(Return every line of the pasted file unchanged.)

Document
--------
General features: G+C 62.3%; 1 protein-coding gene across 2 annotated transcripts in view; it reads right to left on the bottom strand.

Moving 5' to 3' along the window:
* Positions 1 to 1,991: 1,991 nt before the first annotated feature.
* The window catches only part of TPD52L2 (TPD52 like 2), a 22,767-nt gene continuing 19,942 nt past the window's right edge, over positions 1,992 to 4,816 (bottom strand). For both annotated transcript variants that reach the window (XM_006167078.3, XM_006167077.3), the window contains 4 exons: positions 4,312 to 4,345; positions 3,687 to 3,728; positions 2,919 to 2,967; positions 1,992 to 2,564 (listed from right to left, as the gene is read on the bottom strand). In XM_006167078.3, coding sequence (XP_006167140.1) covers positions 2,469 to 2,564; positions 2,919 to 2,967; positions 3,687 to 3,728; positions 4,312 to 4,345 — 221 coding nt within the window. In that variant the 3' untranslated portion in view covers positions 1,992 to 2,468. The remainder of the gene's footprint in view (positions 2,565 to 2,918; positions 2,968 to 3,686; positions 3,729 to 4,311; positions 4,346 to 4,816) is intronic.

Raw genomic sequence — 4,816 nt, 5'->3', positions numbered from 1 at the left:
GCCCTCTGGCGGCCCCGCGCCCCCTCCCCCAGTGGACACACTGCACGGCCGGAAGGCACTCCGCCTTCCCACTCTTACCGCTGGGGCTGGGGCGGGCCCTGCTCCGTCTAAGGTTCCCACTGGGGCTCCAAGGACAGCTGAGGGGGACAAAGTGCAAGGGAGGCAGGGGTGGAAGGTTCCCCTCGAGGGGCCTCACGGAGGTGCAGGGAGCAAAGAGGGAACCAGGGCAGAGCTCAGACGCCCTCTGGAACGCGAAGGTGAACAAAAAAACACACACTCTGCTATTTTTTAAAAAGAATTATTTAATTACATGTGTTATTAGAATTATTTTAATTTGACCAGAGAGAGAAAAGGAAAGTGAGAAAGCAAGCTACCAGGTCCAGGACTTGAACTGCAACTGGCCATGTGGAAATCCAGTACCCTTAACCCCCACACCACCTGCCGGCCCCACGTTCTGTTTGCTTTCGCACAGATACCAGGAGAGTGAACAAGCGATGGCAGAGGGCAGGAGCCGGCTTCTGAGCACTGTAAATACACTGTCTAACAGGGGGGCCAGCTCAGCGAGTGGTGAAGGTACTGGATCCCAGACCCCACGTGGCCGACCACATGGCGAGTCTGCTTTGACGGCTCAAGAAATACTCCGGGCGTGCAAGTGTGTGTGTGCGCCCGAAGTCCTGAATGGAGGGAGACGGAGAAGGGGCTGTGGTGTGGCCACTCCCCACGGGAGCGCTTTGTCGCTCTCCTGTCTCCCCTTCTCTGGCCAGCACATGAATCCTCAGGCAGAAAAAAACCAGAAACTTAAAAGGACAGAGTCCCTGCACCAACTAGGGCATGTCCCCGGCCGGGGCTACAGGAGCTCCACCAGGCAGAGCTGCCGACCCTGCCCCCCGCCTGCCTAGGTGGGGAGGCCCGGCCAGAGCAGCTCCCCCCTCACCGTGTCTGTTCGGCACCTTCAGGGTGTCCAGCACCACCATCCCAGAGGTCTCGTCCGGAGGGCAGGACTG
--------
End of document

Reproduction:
General features: G+C 62.3%; 1 protein-coding gene across 2 annotated transcripts in view; it reads right to left on the bottom strand.

Moving 5' to 3' along the window:
* Positions 1 to 1,991: 1,991 nt before the first annotated feature.
* The window catches only part of TPD52L2 (TPD52 like 2), a 22,767-nt gene continuing 19,942 nt past the window's right edge, over positions 1,992 to 4,816 (bottom strand). For both annotated transcript variants that reach the window (XM_006167078.3, XM_006167077.3), the window contains 4 exons: positions 4,312 to 4,345; positions 3,687 to 3,728; positions 2,919 to 2,967; positions 1,992 to 2,564 (listed from right to left, as the gene is read on the bottom strand). In XM_006167078.3, coding sequence (XP_006167140.1) covers positions 2,469 to 2,564; positions 2,919 to 2,967; positions 3,687 to 3,728; positions 4,312 to 4,345 — 221 coding nt within the window. In that variant the 3' untranslated portion in view covers positions 1,992 to 2,468. The remainder of the gene's footprint in view (positions 2,565 to 2,918; positions 2,968 to 3,686; positions 3,729 to 4,311; positions 4,346 to 4,816) is intronic.

Raw genomic sequence — 4,816 nt, 5'->3', positions numbered from 1 at the left:
GCCCTCTGGCGGCCCCGCGCCCCCTCCCCCAGTGGACACACTGCACGGCCGGAAGGCACTCCGCCTTCCCACTCTTACCGCTGGGGCTGGGGCGGGCCCTGCTCCGTCTAAGGTTCCCACTGGGGCTCCAAGGACAGCTGAGGGGGACAAAGTGCAAGGGAGGCAGGGGTGGAAGGTTCCCCTCGAGGGGCCTCACGGAGGTGCAGGGAGCAAAGAGGGAACCAGGGCAGAGCTCAGACGCCCTCTGGAACGCGAAGGTGAACAAAAAAACACACACTCTGCTATTTTTTAAAAAGAATTATTTAATTACATGTGTTATTAGAATTATTTTAATTTGACCAGAGAGAGAAAAGGAAAGTGAGAAAGCAAGCTACCAGGTCCAGGACTTGAACTGCAACTGGCCATGTGGAAATCCAGTACCCTTAACCCCCACACCACCTGCCGGCCCCACGTTCTGTTTGCTTTCGCACAGATACCAGGAGAGTGAACAAGCGATGGCAGAGGGCAGGAGCCGGCTTCTGAGCACTGTAAATACACTGTCTAACAGGGGGGCCAGCTCAGCGAGTGGTGAAGGTACTGGATCCCAGACCCCACGTGGCCGACCACATGGCGAGTCTGCTTTGACGGCTCAAGAAATACTCCGGGCGTGCAAGTGTGTGTGTGCGCCCGAAGTCCTGAATGGAGGGAGACGGAGAAGGGGCTGTGGTGTGGCCACTCCCCACGGGAGCGCTTTGTCGCTCTCCTGTCTCCCCTTCTCTGGCCAGCACATGAATCCTCAGGCAGAAAAAAACCAGAAACTTAAAAGGACAGAGTCCCTGCACCAACTAGGGCATGTCCCCGGCCGGGGCTACAGGAGCTCCACCAGGCAGAGCTGCCGACCCTGCCCCCCGCCTGCCTAGGTGGGGAGGCCCGGCCAGAGCAGCTCCCCCCTCACCGTGTCTGTTCGGCACCTTCAGGGTGTCCAGCACCACCATCCCAGAGGTCTCGTCCGGAGGGCAGGACTG